One of the things that I find more useful when it comes to start working in the world of work is to learn how to deal with the client. Whether you are a freelancer or you work at a company, you will always have to speak to clients. From my point of view, knowing how to establish a consolidated work relationship with one person is a key factor in any job. In that sense, David has a broad experience when dealing with clients from different sectors of translation and interpreting with which he works and he will encourage you to feel confident about yourself in order to deal with clients.
As Confucius said, “Choose a job you love, and you will never have to work a day in your life”. I have witnessed how much David enjoys his job, his translations and interpretations and everything he does, and I must admit that the joy is contagious. The internship makes you realise that we are not all meant to work at an office from 8 am to 5 pm. To me, doing my internship at Circa Lingua has made me consider the path I would like to walk and how to be successful at the same time.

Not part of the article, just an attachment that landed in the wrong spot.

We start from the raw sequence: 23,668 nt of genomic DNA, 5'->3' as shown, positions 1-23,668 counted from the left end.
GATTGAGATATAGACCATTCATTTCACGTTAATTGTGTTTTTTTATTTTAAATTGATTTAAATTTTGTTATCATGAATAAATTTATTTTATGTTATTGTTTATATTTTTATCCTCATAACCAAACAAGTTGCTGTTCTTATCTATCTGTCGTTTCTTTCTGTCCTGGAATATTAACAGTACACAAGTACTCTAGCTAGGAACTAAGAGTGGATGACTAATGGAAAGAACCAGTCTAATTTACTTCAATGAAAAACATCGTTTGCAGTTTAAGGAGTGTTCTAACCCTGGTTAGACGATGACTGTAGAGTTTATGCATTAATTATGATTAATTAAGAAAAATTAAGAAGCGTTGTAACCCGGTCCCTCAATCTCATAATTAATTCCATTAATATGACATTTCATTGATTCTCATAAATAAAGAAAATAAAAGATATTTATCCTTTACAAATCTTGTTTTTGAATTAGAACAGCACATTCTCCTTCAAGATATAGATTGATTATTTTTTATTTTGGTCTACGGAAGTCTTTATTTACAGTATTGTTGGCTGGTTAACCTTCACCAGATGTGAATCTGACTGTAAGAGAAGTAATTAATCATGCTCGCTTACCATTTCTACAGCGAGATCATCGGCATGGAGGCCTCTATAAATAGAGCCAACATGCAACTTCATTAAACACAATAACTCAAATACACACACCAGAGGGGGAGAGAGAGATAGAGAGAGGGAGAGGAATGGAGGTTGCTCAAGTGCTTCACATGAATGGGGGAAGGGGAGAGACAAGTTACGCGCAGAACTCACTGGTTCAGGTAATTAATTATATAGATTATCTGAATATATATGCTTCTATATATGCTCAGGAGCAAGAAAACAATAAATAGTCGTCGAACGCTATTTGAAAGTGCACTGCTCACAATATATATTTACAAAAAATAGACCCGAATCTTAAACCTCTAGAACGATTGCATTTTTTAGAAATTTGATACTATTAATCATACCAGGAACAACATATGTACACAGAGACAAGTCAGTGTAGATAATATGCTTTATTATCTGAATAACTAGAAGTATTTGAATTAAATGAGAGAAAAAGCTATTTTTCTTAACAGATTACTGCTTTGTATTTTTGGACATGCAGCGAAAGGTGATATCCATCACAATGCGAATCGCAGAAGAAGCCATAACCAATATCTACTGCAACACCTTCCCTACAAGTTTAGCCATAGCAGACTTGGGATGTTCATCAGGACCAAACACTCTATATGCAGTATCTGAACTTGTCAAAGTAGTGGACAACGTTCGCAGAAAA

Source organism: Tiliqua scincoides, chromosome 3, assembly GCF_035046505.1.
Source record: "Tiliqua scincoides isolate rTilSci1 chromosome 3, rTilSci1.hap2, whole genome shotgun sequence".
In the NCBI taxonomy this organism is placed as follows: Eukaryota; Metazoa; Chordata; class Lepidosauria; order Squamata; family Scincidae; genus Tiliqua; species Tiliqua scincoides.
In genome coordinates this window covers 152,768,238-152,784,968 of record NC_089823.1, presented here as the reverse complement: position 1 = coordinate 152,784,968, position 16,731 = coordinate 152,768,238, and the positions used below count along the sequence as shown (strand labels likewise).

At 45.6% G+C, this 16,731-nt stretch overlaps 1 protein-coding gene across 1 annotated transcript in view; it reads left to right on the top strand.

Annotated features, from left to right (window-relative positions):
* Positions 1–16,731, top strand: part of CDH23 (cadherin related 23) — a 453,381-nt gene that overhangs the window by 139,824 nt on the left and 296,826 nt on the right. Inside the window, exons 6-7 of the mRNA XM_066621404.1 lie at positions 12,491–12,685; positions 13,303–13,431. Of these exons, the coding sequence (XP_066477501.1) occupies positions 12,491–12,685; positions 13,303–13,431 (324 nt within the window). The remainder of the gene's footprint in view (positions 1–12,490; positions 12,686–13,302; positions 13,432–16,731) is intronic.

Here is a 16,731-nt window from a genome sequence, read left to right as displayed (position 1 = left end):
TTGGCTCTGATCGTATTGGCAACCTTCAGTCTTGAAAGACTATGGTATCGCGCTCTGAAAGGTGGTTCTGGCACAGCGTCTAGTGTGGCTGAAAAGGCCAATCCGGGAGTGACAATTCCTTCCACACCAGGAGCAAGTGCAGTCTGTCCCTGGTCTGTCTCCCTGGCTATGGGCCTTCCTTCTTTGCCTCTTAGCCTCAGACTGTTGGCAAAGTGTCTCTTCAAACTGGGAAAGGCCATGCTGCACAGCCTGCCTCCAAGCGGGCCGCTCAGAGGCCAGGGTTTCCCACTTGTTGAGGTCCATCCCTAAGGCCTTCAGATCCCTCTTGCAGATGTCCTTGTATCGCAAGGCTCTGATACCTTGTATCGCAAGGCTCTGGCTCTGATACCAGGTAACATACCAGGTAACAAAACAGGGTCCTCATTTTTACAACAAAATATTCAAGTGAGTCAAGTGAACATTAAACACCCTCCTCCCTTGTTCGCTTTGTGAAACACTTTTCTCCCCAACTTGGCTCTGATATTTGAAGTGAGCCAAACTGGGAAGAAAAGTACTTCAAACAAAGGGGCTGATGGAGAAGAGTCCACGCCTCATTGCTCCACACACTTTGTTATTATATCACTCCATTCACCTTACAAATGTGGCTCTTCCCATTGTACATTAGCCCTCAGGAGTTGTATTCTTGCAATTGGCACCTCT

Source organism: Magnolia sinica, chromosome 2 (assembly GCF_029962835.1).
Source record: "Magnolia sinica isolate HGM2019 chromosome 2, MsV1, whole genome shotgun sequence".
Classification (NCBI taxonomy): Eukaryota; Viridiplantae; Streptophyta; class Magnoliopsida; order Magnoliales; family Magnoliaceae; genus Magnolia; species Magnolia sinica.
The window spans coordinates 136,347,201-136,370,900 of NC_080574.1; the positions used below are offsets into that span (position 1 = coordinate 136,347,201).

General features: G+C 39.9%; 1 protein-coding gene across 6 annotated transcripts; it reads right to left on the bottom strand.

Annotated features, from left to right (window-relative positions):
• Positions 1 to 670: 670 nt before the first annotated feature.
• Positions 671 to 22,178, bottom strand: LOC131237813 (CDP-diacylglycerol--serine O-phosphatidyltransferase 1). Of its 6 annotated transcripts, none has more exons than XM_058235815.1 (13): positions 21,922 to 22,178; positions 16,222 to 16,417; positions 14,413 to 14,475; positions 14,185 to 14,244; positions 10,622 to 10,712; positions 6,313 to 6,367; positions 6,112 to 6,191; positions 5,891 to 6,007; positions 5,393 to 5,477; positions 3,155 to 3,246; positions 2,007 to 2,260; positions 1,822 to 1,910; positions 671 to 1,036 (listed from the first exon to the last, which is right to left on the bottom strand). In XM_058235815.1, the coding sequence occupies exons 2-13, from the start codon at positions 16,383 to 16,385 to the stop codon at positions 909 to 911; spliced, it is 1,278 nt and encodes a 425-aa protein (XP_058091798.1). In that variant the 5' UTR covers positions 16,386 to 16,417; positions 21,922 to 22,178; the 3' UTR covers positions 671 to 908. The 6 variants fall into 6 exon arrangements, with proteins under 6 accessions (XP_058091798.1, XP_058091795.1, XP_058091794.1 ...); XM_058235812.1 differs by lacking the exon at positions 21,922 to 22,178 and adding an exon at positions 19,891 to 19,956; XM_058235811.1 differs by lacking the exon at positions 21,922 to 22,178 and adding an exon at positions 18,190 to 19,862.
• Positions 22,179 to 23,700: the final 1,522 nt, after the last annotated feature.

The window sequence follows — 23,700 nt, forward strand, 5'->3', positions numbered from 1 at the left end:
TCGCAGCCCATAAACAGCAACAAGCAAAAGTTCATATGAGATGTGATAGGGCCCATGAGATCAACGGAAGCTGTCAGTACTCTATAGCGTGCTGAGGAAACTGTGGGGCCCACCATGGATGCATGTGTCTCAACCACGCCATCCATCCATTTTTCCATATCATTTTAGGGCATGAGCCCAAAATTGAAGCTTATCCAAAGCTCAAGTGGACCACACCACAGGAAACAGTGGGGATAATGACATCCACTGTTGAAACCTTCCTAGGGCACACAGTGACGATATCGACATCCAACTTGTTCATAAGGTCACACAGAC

However, the path of a freelance translator is rocky and it is not easy to walk it. Therefore, I would like to conclude this interview by quoting the Spanish poet, Antonio Machado, whose words seem to be written for this situation: «Caminante, no hay camino; se hace camino al andar» (“Wayfarer, there is no way. Make your way by going farther”).
Biography: Irene graduated in Translation and Interpreting for English from the University of Alicante in 2013. Since then, she has been working as a sworn English-Spanish translator and interpreter. Nowadays, she is doing her European Master’s Degree in Intercultural Communication, Public Service Interpreting and Translation at the University of Alcalá (Madrid) and she is working at the Front Office for the English and German-speaking entities at Mercedes-Benz in Madrid.
Now that you know Irene’s experience, would you consider doing an internship with a freelance translator/interpreter? Have you ever done a translation and interpreting internship? I’d love to hear about your experience in the comments below!